By Laura Zizzo, Travis Allan and Alexandra Kocherga
The rise in extreme weather events and resulting strain on municipal infrastructure has brought increased attention to stormwater management. Recent class action lawsuits related to flooding, have been brought against municipalities, conservation authorities and the Province of Ontario, demonstrating the legal risk associated with stormwater management. These class actions alleged systematic problems.
It is important for governments and other stakeholders to consider potential legal liability concerns due to increased flooding risks, and to work towards minimizing liability where possible.
Many stakeholders including municipalities, conservation authorities and provincial government, make infrastructure investments, management decisions and operational policies that have a direct impact on the safe and effective management of stormwater. In the absence of a clear set of best practices and standards, many have important unanswered questions about the appropriate level of service that should be provided. This uncertainty is enhanced by increased municipal development and climate change, which may create new costs and technical challenges for existing systems. In some cases, the scientific and technical foundations upon which management decisions are being made may no longer be valid, due to development and climate change influences. Failing to account for these could lead to unanticipated, or unacknowledged, decreases in service levels.
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It is not only governmental authorities that need to be aware of legal risks. Contractors, private landowners and residents all have roles to play in the management of stormwater and potential legal liability. A better understanding of potential legal liabilities can assist those involved in stormwater management to ensure thoughtful and diligent management practices.
Beware of negligence
Legal obligations related to stormwater management are determined by both legislation and common law, which is judge made law determined through the courts. Legal changes in Ontario and some other jurisdictions mean that common law causes of action against municipalities relating to flooding, are primarily grounded in negligence.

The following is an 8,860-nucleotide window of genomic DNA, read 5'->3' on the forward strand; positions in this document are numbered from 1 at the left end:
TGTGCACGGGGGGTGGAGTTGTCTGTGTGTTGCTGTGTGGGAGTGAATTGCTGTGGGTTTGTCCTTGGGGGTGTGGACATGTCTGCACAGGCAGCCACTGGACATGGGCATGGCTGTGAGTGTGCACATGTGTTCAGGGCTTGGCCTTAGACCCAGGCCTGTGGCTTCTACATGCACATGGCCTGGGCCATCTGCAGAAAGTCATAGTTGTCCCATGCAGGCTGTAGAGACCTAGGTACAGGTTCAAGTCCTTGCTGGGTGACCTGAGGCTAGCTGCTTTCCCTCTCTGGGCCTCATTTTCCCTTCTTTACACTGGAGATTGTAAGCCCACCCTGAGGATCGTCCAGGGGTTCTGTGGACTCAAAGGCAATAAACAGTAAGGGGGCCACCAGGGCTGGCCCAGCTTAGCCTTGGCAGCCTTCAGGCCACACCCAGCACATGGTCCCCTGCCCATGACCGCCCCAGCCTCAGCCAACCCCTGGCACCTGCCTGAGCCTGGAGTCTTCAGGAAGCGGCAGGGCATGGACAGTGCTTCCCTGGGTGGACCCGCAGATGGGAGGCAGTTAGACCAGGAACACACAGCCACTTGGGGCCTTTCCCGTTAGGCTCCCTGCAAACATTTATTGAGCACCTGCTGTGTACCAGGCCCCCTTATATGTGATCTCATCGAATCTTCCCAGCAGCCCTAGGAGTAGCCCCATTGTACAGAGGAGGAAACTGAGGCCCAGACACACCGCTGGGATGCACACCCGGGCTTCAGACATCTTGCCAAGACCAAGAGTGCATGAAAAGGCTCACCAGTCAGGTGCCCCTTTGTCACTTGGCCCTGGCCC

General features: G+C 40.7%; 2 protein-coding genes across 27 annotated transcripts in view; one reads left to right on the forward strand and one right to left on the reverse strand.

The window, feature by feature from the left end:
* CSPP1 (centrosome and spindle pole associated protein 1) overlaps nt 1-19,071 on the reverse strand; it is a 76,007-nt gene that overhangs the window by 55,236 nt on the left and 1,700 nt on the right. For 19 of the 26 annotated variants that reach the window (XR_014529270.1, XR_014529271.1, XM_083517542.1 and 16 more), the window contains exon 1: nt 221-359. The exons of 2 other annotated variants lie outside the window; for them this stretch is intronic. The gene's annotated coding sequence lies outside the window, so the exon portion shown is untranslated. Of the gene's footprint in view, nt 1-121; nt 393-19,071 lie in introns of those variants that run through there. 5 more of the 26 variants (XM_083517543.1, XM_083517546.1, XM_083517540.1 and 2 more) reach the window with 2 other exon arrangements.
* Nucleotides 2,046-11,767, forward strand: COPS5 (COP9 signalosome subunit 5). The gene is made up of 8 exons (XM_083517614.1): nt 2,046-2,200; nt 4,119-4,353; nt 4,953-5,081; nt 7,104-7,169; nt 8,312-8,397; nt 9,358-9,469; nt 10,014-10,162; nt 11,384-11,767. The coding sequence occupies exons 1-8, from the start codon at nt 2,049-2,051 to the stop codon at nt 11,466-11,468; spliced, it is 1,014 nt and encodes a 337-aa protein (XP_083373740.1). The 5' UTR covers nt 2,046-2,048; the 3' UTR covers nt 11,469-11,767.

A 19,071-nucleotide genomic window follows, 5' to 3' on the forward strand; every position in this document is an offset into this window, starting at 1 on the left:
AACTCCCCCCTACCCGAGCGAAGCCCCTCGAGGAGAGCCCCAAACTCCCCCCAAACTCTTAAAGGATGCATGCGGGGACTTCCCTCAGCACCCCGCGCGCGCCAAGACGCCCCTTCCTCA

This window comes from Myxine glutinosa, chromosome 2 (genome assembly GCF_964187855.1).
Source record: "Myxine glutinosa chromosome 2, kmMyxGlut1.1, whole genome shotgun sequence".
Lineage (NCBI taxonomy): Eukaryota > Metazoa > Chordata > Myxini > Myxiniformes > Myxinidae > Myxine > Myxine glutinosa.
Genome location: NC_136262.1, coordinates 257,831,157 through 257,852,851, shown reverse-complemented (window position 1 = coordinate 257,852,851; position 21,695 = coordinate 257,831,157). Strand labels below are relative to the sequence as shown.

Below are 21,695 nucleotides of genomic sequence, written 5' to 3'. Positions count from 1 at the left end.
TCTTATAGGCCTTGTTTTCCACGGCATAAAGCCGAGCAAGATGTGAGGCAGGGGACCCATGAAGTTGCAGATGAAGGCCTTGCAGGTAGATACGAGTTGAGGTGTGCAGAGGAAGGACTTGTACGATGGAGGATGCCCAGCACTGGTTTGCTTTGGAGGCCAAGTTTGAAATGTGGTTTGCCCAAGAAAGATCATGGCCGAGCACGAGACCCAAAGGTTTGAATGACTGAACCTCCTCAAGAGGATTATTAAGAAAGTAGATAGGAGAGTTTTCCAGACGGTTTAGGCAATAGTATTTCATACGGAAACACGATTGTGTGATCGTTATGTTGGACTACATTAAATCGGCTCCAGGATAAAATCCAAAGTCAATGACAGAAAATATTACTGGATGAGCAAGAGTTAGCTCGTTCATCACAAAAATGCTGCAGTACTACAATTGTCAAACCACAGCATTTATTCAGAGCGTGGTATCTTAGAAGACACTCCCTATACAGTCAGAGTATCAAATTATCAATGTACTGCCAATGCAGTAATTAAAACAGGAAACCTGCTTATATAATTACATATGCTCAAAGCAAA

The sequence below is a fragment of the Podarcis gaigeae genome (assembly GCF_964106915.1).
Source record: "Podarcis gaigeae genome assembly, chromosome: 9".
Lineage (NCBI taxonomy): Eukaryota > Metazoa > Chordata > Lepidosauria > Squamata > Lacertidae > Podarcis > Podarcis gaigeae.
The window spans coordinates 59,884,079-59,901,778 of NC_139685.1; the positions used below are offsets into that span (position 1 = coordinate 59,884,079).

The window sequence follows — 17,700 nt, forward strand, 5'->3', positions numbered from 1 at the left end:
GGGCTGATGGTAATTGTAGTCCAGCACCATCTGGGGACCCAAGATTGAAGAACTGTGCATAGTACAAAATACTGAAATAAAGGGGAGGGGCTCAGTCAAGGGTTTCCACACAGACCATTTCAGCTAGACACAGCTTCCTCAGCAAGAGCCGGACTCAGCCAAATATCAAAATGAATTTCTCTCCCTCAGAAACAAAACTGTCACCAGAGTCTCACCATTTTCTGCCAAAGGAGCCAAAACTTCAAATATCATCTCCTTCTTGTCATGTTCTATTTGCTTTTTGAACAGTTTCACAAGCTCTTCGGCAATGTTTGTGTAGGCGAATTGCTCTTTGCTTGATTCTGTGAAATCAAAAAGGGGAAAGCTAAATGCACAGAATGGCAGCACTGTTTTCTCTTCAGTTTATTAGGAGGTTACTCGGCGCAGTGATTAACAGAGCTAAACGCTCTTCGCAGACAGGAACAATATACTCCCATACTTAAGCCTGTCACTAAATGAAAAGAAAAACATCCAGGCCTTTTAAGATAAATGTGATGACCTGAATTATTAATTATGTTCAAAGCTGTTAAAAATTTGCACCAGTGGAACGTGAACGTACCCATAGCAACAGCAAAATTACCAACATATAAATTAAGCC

In establishing negligence, a plaintiff must show, on balance, that the defendant owed them a duty, breached the applicable standard of care, caused the harm and could reasonably have foreseen the injury. These tests are determined on a case-by-case basis and could be impacted by climate change and other considerations.
A recently launched and subsequently withdrawn class action in Illinois, invited a court to consider whether municipalities were negligent in preparing for severe rainstorms in light of climate change. This action may signal the beginning of explicit references to climate change in these types of cases.
Governmental policies vs. operations
Since governments have to make tough decisions about budgeting resources and balancing priorities in the public interest, courts are reluctant to find negligence with respect to policy decisions. Courts generally see policy decisions as part of the democratic process, and defer to the judgment of elected officials. However, not all decisions are exempt. The courts have acknowledged that “operational” decisions, actions and inactions, can be subject to judicial scrutiny for negligence claims.
In order for a decision to qualify as “policy,” the decision maker must have specifically considered the issue at hand and made a conscious decision to act, or not to act, based on social, political and economic factors. Simply failing to consider an issue is unlikely to be considered a policy decision. An operational decision, by contrast, relates to how a municipality executes, or carries out, a given policy decision.
Governmental authorities can be held liable for flooding damage that results from a negligent operational decision. Changing information, including that related to climate change, could increase the number and size of lawsuits. For example, residents receiving stormwater management services are owed a duty. They may become more vulnerable, particularly if avoidable potential impacts of climate change are reasonably foreseeable. A valid policy decision, as opposed to an operational decision, can negate a finding that a duty of care exists and prevent a finding of negligence.